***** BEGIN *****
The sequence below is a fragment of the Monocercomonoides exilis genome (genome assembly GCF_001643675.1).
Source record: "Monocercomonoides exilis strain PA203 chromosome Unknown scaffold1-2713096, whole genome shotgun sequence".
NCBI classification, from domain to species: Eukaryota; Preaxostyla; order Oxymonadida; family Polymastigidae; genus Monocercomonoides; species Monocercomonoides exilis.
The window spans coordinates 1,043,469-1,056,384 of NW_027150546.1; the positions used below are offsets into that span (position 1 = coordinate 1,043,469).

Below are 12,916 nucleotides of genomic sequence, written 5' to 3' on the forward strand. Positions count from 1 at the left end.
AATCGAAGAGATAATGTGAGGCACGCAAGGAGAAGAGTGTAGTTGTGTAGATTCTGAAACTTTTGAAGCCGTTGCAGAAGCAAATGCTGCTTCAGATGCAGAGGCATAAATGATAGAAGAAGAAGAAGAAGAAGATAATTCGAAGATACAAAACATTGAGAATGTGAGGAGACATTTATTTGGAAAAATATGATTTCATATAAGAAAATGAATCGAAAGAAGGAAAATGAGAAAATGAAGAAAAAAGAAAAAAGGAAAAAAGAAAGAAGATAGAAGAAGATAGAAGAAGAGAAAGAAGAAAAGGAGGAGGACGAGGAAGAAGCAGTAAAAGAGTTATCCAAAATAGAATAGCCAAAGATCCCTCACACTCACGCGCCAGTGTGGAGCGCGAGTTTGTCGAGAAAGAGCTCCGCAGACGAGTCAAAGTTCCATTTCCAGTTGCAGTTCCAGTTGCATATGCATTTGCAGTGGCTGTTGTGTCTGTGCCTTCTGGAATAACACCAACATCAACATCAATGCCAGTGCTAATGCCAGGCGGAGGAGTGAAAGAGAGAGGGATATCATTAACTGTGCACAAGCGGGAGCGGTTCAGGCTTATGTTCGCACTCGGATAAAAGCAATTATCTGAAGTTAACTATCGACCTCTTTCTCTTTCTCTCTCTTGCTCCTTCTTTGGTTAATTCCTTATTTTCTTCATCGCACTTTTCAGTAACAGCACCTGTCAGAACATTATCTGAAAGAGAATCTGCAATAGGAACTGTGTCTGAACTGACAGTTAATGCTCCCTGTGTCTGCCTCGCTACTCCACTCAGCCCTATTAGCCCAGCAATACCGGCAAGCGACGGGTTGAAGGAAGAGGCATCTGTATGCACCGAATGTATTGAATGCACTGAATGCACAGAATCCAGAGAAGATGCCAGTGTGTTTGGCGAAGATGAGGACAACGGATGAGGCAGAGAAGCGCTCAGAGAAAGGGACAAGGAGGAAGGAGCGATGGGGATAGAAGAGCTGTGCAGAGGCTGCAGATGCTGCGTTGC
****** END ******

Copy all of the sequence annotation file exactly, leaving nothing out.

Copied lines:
The sequence below is a fragment of the Monocercomonoides exilis genome (genome assembly GCF_001643675.1).
Source record: "Monocercomonoides exilis strain PA203 chromosome Unknown scaffold1-2713096, whole genome shotgun sequence".
NCBI classification, from domain to species: Eukaryota; Preaxostyla; order Oxymonadida; family Polymastigidae; genus Monocercomonoides; species Monocercomonoides exilis.
The window spans coordinates 1,043,469-1,056,384 of NW_027150546.1; the positions used below are offsets into that span (position 1 = coordinate 1,043,469).

Below are 12,916 nucleotides of genomic sequence, written 5' to 3' on the forward strand. Positions count from 1 at the left end.
AATCGAAGAGATAATGTGAGGCACGCAAGGAGAAGAGTGTAGTTGTGTAGATTCTGAAACTTTTGAAGCCGTTGCAGAAGCAAATGCTGCTTCAGATGCAGAGGCATAAATGATAGAAGAAGAAGAAGAAGAAGATAATTCGAAGATACAAAACATTGAGAATGTGAGGAGACATTTATTTGGAAAAATATGATTTCATATAAGAAAATGAATCGAAAGAAGGAAAATGAGAAAATGAAGAAAAAAGAAAAAAGGAAAAAAGAAAGAAGATAGAAGAAGATAGAAGAAGAGAAAGAAGAAAAGGAGGAGGACGAGGAAGAAGCAGTAAAAGAGTTATCCAAAATAGAATAGCCAAAGATCCCTCACACTCACGCGCCAGTGTGGAGCGCGAGTTTGTCGAGAAAGAGCTCCGCAGACGAGTCAAAGTTCCATTTCCAGTTGCAGTTCCAGTTGCATATGCATTTGCAGTGGCTGTTGTGTCTGTGCCTTCTGGAATAACACCAACATCAACATCAATGCCAGTGCTAATGCCAGGCGGAGGAGTGAAAGAGAGAGGGATATCATTAACTGTGCACAAGCGGGAGCGGTTCAGGCTTATGTTCGCACTCGGATAAAAGCAATTATCTGAAGTTAACTATCGACCTCTTTCTCTTTCTCTCTCTTGCTCCTTCTTTGGTTAATTCCTTATTTTCTTCATCGCACTTTTCAGTAACAGCACCTGTCAGAACATTATCTGAAAGAGAATCTGCAATAGGAACTGTGTCTGAACTGACAGTTAATGCTCCCTGTGTCTGCCTCGCTACTCCACTCAGCCCTATTAGCCCAGCAATACCGGCAAGCGACGGGTTGAAGGAAGAGGCATCTGTATGCACCGAATGTATTGAATGCACTGAATGCACAGAATCCAGAGAAGATGCCAGTGTGTTTGGCGAAGATGAGGACAACGGATGAGGCAGAGAAGCGCTCAGAGAAAGGGACAAGGAGGAAGGAGCGATGGGGATAGAAGAGCTGTGCAGAGGCTGCAGATGCTGCGTTGC